In this process, the forces in the tendons are transferred to infill material and then transferred to the masonry though the bond between masonry and its infill material.
After the masonry achieved enough strength, tendons are tensioned by applying suitable means such as jacking against masonry. Forces in tendons are transferred to masonry by either external bearing plate or anchorage blocks that is set in concrete.
Moreover, there are cases in which the force in the tendon is transferred to the masonry through threaded nuts bearing against steel washers on a solid steel plate which distribute the exerted force.
Tendons can be bonded or unbonded and it is advised to protect tendons by grouting or other means to provide better durability.
This method is best suited for brick masonry and it is considerably simple and easy to employ in practice.
It is beneficial to vary prestressing force eccentricity along the length of the masonry flexural member for instance it is better to provide greatest eccentricity at the mid span of simply supported beam at which the applied moment is largest and provide zero eccentricity at the support.
Furthermore, except if specific clay brick units are formed to suit cable profile to cater the applied bending at various sections, clay brick application might be restricted because of low level prestressing that withstand tensile stress in the wall generated by wind load, and high level of prestressing elements that carry loads due to bending for example retaining walls and beams are of small to medium span.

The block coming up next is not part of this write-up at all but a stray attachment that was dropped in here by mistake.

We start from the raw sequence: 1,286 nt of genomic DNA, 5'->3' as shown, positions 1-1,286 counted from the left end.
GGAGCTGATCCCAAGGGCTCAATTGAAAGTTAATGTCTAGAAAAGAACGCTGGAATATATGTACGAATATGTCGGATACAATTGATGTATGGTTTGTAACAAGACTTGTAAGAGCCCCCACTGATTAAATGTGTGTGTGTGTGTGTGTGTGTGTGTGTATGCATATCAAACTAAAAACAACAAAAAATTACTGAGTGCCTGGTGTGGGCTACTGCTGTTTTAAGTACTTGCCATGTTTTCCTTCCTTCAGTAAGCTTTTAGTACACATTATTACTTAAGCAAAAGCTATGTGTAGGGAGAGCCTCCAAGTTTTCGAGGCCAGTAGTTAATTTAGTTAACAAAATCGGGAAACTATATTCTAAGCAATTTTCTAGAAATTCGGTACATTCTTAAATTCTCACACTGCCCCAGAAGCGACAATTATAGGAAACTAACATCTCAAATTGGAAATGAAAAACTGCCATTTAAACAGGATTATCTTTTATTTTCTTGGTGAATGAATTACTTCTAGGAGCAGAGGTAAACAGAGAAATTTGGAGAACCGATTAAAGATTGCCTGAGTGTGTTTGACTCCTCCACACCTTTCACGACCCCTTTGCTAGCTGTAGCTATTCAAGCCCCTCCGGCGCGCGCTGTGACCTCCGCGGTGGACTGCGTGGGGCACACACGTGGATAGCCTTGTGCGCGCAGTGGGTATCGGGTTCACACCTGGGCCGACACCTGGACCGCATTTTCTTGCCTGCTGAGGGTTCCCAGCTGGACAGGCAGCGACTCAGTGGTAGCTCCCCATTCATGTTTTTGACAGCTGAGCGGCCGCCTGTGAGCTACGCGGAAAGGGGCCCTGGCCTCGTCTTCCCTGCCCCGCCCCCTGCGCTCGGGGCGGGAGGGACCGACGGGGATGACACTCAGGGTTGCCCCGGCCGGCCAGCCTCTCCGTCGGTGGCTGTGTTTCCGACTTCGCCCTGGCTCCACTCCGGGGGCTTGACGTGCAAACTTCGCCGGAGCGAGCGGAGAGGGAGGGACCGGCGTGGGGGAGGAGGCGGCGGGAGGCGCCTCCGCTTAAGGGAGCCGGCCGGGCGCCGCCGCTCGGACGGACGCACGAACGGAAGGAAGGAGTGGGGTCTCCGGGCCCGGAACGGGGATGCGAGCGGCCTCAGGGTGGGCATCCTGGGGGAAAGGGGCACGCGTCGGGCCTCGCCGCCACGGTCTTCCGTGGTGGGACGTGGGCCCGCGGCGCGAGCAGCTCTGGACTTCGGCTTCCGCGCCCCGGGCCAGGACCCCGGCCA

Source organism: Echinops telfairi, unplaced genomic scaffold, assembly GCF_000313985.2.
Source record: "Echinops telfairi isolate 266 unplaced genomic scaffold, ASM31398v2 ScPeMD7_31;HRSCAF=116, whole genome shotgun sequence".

Fig.5: Post Tensioning Prestressed Concrete Block Masonry
Applications of Prestressed Masonry
Prestressing masonry is likely to speed up the construction because not only does it need less amount of steel tendons compare with conventional masonry reinforcement but also require less grout quantity. This cost reduction may be offset partially by the cost of installation.
Various applications of prestressed masonry are provided in the following sections:
- Prestressing masonry can used to construct tilt up walls for slender wall.
- Prestressed masonry shear walls can be used in low seismic areas as it is recommended by the Unites States codes.
- Prestressed masonry is considerably appropriate for walls of one or two storeys. And it is perfect for retail buildings, warehouse, offices, gymnasium, school, and tall-wall buildings in addition to use for façade of parking structure. Numbers of prestressed masonry application are shown in Figure-6 and Figure-7.
- In addition to construct structures using prestressing masonry, prestressing is used to strengthen and repair deteriorated masonry structures as shown in Figure-8, Figure-9, and Figure-10.
Fig.6: Prestressed Masonry Building
Fig.7: Bridge in England, all Retaining Walls are Constructed using Prestressed Masonry Brickworks
Fig.8: Masonry Wall Strengthen Using Prestressing Tendons
Fig.9: Access Ports at Bottom, An Addition Port Provided at Mid Height
Fig.10: Historic Building
Figure-8 shows a structure whose walls are strengthened using prestressing. Traditional masonry strengthening includes cutting open in the wall and then installing steel and finally pouring gouts.
In contrary, this wall strengthened with much smaller number of opens and without using grouts.
Figure-10 shows a historic building that is constructed from stone. The top final members were removed because of structural issue caused by being too tall and slender. These elements were rebuilt using prestressing to secure them to the walls below.